I’ve also looked for well conducted peer reviewed studies which use good methodology and show homeopathic remedies to have an effect beyond that of a placebo, and I can find none. Not. One.

          • Dan says:

            Seriously, as the world scrambles to stop the spread of this disease, it is clear the Green dude has saved us all by suggesting this homeopathy thing. We must remember that New Zealanders, over the years, have invented several important things like the bungy jump, the jet boat, and there must be more. Why is it so hard to believe a Greenie couldnt invent a cure for Ebola?

            • jennifer says:

              they appear to be trying to get the idiot vote which key has got, that will be an uphill battle, some how greens have missed a whole demographic that may have voted for them, they ones that value ethics, think outside the square, dont just beleive something because its on tv or the pm says its true, and other flat earth people behaviours that vote for key.

              • elle says:

                What bothers me about the Greens is them saying they approached to Key work with the Nat government on things the Greens would like to get through parliament.
                Keys reply was its not in the offing unless Greens promise Key support in the future.
                Of course Key will only use them if someone else lets Nats down. what a micky mouse outfit parliament is .

  3. mary_a says:

    Well as it seems nothing else cures or relieves Ebola, I can’t see that Homeopathy is going to do any more harm.

    I can’t see what the big deal is here. Traditional medicine is not the answer to every disease or ailment. So why not consider an alternative?

    • Mary, you say ‘nothing cures ebola’, but the body’s immune system itself is quite good at killing the ebola infection. In the US, where they have good medical technology for treating the symptoms of ebola so that patients’ bodies are not killed by the symptoms, something like 80% of patients have recovered.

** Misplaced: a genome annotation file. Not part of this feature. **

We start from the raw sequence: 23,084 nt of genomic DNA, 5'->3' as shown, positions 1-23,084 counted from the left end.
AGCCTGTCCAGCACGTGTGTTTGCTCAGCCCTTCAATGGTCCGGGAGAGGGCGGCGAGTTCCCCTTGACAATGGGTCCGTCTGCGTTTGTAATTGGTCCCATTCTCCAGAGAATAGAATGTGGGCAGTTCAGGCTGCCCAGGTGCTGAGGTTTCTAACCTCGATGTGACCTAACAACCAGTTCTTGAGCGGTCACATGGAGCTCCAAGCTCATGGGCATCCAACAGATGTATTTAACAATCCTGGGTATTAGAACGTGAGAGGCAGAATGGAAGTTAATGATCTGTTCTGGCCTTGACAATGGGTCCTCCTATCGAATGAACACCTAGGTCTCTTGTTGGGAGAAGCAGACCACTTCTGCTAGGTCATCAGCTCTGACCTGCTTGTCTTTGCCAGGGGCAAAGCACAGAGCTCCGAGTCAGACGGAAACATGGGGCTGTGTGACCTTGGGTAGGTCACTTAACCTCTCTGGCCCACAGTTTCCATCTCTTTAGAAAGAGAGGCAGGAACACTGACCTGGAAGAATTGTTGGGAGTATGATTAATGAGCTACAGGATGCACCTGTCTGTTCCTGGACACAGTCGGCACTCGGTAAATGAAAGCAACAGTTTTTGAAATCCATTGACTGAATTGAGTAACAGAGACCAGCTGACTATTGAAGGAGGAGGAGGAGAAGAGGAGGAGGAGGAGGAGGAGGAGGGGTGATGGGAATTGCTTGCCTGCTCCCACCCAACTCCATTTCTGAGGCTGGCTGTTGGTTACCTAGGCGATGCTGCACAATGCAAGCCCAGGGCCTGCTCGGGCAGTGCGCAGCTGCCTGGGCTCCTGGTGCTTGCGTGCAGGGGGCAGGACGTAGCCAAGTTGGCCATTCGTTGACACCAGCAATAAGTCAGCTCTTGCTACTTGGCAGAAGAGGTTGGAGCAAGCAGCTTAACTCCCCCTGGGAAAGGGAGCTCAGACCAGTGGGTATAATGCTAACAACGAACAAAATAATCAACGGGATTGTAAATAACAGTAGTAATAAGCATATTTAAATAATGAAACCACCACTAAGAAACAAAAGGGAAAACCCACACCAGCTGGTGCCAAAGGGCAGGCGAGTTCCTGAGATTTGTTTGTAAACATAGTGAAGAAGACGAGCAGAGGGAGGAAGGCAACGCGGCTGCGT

• Lara says:

        I do not think that there have been enough human beings infected with this strain, or any strain, of Ebola, within the USA for the CDC to determine a survival rate of 80%.

        There is more than one strain of Ebola.

        Most testing of Ebola on US soil is done by the CDC under very strict conditions on other mammals, commonly other primates. That’s monkeys. Not humans.

        So no. No evidence whatsoever that 80% of patients have recovered in the USA. Because not enough cases.

    • Gosman says:

      Do you think people should use Homeopathy to protect themselves from Malaria or as a contraceptive?

      • Ovicula says:

        Speaking of contraception, there’d be a huge market for homeopathic Key jizz, going on how much guys like Gosmann worship the creep.

      • cleangreen says:

        Grossman, tell us why medicine education was privatised by Carnegie & Rockefeller in 1908 with their own money

        For profit that’s all!

        http://sntp.net/fda/piper_griffin.htm

        He Who Pays the Piper – Creation of the
        Modern Medical (Drug) Establishment
        by G. Edward Griffin

        One can be sure, however, that there is total control over what is not taught, and that, under no circumstances will even one of Rockefeller’s shiny dimes ever go to a medical college, to a hospital, to a teaching staff, or to a researcher that holds the unorthodox view that the best medicine is in nature.

        Because of its generous patron, orthodoxy always will fiddle a tune of man-made drugs.